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Kite crash


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Bell Kite Project Blog

I am building a huge kite inspired by Alexander Graham Bell's historical models.  


Sunday, August 26, 2007

I'm now back in Toronto and have time to fill in some of the details of the kite fly.

Eileen and I drove the kite out to Baddeck, NS last week. The kite folds up like an accordion, so we were able to make it fit in the back of a rental car.

On Monday we meet the other kite fliers who were attending the Cygnet Centennial. We toured the Bell Museum in Baddeck together and a couple people including Bell's grandson gave historical talks about Bell's kites, especially the amazing Cygnet kite that achieved manned flight a hundred years ago. I noticed that no one pointed out that Bell's kite designs, though beautiful and unique, in fact weren't very successful and that the Aerial Experimentation Association that he formed moved to flying airplanes of much more conventional design.

That evening there was a dinner at the Museum and we socialized with the kite fliers. There were lots of world-famous kite personalities there, so I felt pretty out of place. It's fun to meet people from another subculture, though I felt a little like an impostor. It also felt a little strange that I had been getting all the phone calls from the CBC to do interviews when I knew the least about kites of anyone there.

On Tuesday morning we drove out to the Bell estate to fly the kite. The estate is a picturesque peninsula peppered with the houses of Bell descendants. They range from modest homes, to castles, to remodelled historical workshops. We were instructed to set up the kite in a field that looked lovely but turned out to be a black fly breeding swamp. Our feet were soaked and the blood was flowing from bug bites that morning as we laboured to assemble the kite in time for the short window in which we were scheduled to fly the kite.

After a while the rest of the kite fliers showed up and immediate launched their collection of beautiful kites. I was impressed at how efficient they all were, and how they could fly their kites so close to each other without tangling lines.

Once the telephone kite was finally assembled we were faced with the task of trying to bridal it. Bridling is the tricky process of attaching the kite line to the kite via a collection on intermediary lines. A kite's ability to fly depends in great measure on the soundness of its bridling. I had some vague ideas of how it might be bridled and so we attempted to get it off the ground using my makeshift bridal. The kite flew for a few seconds and I slipped in the muck and fell down while running with it.

Eileen was able to convince some of the expert kite fliers to help us improve the bridle. I should add that this was a mighty imposition, since it meant having to give up a unique chance to fly their own kites on this historic spot. To my surprise, there was considerable controversy and not a little acrimony in the matter of how to bridal my kite. However in the end, Bas Vreeswijk got it working.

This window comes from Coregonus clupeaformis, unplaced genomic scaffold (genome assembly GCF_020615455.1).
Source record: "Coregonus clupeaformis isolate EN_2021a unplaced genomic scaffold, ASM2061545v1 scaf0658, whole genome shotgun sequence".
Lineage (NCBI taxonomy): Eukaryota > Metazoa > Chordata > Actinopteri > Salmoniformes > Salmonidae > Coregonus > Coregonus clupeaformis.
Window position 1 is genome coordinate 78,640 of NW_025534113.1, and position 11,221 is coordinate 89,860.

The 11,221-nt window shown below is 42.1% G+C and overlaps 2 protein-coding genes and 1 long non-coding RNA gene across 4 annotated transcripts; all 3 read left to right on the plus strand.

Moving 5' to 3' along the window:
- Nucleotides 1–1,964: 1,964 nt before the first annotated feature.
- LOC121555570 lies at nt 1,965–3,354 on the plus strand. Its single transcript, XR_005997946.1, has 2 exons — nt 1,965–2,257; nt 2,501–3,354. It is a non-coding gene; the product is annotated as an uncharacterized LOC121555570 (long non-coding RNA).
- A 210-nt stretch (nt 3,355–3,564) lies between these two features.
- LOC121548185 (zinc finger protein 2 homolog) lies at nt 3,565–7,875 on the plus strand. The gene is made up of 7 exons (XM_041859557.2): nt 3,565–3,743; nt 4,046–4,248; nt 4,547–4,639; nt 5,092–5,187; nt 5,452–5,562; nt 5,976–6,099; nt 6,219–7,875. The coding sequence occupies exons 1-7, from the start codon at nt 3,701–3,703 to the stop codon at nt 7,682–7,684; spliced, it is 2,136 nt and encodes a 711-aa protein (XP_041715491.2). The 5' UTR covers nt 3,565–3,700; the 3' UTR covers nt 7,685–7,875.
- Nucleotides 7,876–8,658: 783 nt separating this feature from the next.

Now we were able to achieve a few flights of around 30 seconds to a minute by dint of running and letting out line. Unfortunately there remained the problem of a giant knot in my kite line. The patient Michaela Koch led us through the process of untangling the problem.

We had now fixed most of the serious technical problems with the kite, however most of the other folks had packed up. The wind picked up and we flew the kite a final time with great success. One workers from the Bell Estate who had been helping us manned the line and managed to get the kite well up in the air and keep it there for a couple minutes.

There was an abbreviated trip to the Bell mansion and then we returned to the soggy field to dismantle the kite and pack it back into the rental car.

I should also add that during the entire hectic event there were several TV crews and a number of press photographers shadowing us and impatiently waiting for the kite to take flight. I gave a few interviews, though I'm not exactly sure who I was being interviewed by. By chance, that evening we heard an interview on the CBC radio while driving back. Normally I cringe when hearing myself on the radio, but I was surprised at how decent it sounded and how they were able to convey the humour of the event without ridiculing it.

After a couple days journey I'm back in Toronto. I'm not sure where the kite will go next. There's a possibility of displaying it in a children's museum, as well as flying it at the University of Waterloo. Right now it's resting in my basement.

Congrats Amos!

Amos on TV!

CTV story on YouTube

Cheers! Gary Mark
I know this is a little after the fact, but have you seen the giant floating banana? it is kind of like a big kite...http://www.geostationarybananaovertexas.com/en.html
What a great outcome to a fascinating experiment - not only that, but it's shaped like a f-ing PHONE floating in the sky!? That's a little daring because I would think you're losing a lot of potential lift with those empty cells. I've tried to fly this exact same pyramid shape (with only 4 cells) and could never get it to fly - I think it's all about the bridle.
Well Done! Pop the cork A-man, here's to Alex B.....
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